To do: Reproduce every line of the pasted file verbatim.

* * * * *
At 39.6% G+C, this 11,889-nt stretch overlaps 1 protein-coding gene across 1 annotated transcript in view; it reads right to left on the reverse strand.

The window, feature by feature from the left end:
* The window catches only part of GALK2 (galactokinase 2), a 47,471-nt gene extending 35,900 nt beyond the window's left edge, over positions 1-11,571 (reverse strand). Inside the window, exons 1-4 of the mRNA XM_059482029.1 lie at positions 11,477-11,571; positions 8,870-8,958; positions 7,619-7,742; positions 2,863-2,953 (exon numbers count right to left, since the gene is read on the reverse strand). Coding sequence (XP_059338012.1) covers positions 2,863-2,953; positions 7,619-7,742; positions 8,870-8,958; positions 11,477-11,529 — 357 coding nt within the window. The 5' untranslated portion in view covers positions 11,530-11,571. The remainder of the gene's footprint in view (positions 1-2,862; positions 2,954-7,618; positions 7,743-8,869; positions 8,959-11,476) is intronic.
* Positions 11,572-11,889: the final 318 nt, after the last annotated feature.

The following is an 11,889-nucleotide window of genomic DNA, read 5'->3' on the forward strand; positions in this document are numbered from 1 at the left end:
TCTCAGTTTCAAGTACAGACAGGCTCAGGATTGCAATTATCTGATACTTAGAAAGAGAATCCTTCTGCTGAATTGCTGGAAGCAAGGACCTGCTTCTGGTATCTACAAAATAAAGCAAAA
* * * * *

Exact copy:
At 39.6% G+C, this 11,889-nt stretch overlaps 1 protein-coding gene across 1 annotated transcript in view; it reads right to left on the reverse strand.

The window, feature by feature from the left end:
* The window catches only part of GALK2 (galactokinase 2), a 47,471-nt gene extending 35,900 nt beyond the window's left edge, over positions 1-11,571 (reverse strand). Inside the window, exons 1-4 of the mRNA XM_059482029.1 lie at positions 11,477-11,571; positions 8,870-8,958; positions 7,619-7,742; positions 2,863-2,953 (exon numbers count right to left, since the gene is read on the reverse strand). Coding sequence (XP_059338012.1) covers positions 2,863-2,953; positions 7,619-7,742; positions 8,870-8,958; positions 11,477-11,529 — 357 coding nt within the window. The 5' untranslated portion in view covers positions 11,530-11,571. The remainder of the gene's footprint in view (positions 1-2,862; positions 2,954-7,618; positions 7,743-8,869; positions 8,959-11,476) is intronic.
* Positions 11,572-11,889: the final 318 nt, after the last annotated feature.

The following is an 11,889-nucleotide window of genomic DNA, read 5'->3' on the forward strand; positions in this document are numbered from 1 at the left end:
TCTCAGTTTCAAGTACAGACAGGCTCAGGATTGCAATTATCTGATACTTAGAAAGAGAATCCTTCTGCTGAATTGCTGGAAGCAAGGACCTGCTTCTGGTATCTACAAAATAAAGCAAAA